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H. Artail et al. / Journal of Network and Computer Applications 32 (2009) 96115 99becomes known to the rest of the network. The DD is the node possessing the maximum score, andpreferably not a DBN (for load balancing). Hence, a node, upon joining the network, sends itscomputed scores through a message to all nodes that it discovers, and similarly, receives the scores ofothers after being discovered. The message includes, in addition to the score, a ag indicating if thenode holds a database. Having the scores of all nodes in the network, a node with the highest score,announces its role as a DD to the other devices via a different message. This prompts all DBN nodes tosend the schema of their databases to the new DD which will in turn use them for queryfragmentation and building the query plan tree (QPT).
3.3. Coping with dynamic environments
Mobile devices in a mobile ad hoc network may be highly mobile, and could go ofineunexpectedly. With Bluetooth, departed or disconnected devices can be readily detected (discovered)by other devices. However, depending on the mobility behavior, a device that goes out oftransmission range of the other devices that it used to connect to may go back in range shortly afterdisconnection. Similarly, a device that becomes unavailable (appears to have been turned off) for ashort period of time (e.g., due to using it by its user) may go back online soon afterwards. These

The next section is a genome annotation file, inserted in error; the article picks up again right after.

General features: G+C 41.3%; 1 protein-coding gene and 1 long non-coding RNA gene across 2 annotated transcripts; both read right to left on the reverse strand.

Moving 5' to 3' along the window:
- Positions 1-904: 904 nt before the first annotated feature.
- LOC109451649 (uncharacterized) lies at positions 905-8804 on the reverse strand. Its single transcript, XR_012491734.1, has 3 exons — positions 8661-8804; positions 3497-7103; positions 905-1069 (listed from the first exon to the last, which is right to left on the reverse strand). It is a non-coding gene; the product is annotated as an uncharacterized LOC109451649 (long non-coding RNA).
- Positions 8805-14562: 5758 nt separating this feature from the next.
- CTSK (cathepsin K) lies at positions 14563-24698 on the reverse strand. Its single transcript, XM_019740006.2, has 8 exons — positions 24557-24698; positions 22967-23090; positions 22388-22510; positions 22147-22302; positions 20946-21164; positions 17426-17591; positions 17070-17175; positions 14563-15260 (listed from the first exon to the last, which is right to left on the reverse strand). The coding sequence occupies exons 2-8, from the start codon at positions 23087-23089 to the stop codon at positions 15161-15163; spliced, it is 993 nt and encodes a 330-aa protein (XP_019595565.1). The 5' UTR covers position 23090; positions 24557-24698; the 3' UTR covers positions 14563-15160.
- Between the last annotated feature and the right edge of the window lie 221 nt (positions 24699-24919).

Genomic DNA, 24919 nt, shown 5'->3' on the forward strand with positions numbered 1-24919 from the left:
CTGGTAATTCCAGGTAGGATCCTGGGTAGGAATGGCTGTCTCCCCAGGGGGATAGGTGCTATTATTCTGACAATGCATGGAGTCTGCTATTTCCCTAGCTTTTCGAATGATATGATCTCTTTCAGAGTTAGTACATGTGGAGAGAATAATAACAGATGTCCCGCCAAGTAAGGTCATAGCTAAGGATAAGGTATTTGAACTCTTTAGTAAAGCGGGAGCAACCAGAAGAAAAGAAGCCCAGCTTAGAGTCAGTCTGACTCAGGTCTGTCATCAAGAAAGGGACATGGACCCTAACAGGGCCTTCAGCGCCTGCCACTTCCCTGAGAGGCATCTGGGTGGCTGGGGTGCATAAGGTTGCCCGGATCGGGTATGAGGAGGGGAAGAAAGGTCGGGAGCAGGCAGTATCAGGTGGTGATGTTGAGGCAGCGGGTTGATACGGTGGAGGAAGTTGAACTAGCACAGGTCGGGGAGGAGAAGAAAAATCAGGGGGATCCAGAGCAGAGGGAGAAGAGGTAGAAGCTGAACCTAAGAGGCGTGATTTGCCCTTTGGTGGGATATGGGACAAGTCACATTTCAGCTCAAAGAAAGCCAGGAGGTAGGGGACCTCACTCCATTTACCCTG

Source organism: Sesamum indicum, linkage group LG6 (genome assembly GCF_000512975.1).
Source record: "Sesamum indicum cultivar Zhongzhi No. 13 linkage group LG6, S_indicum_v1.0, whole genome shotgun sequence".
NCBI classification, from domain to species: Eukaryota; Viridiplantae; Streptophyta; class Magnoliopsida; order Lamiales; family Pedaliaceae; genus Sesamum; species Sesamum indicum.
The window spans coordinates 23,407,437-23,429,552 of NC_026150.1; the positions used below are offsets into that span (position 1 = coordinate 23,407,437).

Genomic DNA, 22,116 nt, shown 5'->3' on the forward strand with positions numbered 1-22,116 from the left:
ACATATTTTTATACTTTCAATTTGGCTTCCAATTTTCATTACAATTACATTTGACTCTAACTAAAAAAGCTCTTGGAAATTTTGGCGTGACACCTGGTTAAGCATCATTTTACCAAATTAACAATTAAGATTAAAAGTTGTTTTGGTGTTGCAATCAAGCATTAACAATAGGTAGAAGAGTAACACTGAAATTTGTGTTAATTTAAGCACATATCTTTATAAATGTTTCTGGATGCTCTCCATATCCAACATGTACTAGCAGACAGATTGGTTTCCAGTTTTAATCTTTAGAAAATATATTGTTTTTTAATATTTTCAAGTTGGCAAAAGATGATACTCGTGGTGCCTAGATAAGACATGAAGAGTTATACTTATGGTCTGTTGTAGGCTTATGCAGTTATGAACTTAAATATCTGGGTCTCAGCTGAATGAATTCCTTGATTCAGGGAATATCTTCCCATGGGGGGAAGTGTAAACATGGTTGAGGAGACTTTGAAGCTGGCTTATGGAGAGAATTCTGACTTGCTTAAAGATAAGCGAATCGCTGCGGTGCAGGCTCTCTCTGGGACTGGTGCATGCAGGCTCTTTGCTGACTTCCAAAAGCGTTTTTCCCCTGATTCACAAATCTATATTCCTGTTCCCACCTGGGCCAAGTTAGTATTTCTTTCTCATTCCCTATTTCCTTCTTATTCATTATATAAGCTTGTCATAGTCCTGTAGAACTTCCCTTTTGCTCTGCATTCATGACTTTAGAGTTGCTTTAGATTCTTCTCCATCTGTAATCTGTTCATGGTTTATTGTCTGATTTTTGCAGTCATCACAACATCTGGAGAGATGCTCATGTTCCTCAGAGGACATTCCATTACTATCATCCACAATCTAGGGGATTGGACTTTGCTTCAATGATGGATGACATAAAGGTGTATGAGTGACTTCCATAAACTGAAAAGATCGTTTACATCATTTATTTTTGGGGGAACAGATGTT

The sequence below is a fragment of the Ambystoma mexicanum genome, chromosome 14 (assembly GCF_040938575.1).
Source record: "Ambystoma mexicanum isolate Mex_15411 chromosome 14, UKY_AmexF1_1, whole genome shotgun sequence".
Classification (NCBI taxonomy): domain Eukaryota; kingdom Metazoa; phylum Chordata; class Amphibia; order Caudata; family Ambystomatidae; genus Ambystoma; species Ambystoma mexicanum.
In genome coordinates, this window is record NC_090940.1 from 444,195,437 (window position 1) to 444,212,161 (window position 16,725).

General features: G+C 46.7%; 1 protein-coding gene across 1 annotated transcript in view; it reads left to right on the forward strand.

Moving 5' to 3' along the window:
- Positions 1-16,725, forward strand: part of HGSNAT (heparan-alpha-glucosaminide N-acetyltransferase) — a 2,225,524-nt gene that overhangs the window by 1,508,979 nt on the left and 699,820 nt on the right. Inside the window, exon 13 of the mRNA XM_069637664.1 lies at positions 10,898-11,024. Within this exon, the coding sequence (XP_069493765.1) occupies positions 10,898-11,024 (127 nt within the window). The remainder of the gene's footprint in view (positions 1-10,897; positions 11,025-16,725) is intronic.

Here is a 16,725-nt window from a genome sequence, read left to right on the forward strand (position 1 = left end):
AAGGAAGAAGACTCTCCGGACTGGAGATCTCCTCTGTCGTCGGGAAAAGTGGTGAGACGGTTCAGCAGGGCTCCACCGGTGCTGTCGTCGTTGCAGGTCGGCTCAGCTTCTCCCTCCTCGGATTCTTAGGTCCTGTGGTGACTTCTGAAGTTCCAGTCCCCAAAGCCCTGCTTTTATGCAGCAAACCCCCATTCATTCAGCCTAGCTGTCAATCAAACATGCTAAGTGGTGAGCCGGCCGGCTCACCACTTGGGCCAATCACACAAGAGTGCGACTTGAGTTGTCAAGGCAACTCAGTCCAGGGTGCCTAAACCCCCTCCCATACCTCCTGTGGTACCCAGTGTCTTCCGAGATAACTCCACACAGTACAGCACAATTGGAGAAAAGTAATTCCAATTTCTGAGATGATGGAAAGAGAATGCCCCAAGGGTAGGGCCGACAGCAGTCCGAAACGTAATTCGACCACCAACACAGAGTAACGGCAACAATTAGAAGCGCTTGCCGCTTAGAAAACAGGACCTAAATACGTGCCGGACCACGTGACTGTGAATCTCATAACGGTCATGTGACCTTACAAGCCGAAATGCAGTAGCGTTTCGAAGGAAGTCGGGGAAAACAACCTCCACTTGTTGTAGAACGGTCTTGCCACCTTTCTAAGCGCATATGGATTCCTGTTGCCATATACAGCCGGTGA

DBNName DBNAddress SCN FTPSCN TableName Attributes Size DBN1 (00:12:D1:9B:E5:94) 09 03 Cinemas Cinema_Name,Mall_Name 105DBN2 (00:12:D1:9E:88:15) 09 03 Movies Movie_Name,CinemaName,Timings 588DBN3 (00:12:D1:9C:46:12) 09 03 Restaurants Restaurant_Name,Mall_Name,Specia 203DBN4 (00:12:D1:9C:BB:B9) 09 03 Restaurants Restaurant_Name,Mall_Name,Specia 290DBN5 (00:12:D1:28:06:83) 09 03 Malls Mall_Name,Address 153DBN5 (00:12:D1:28:32:11) 09 03 Stores Store_Name,Mall_Name,Products 852DBN5 (00:12:D1:9B:84:12) 09 03 Restaurants Restaurant_Name,Mall_Name,Specia 87
Fig. 1. An illustrative example of the proposed system and the schema structure.
ARTICLE IN PRESS3.4. Query processing procedure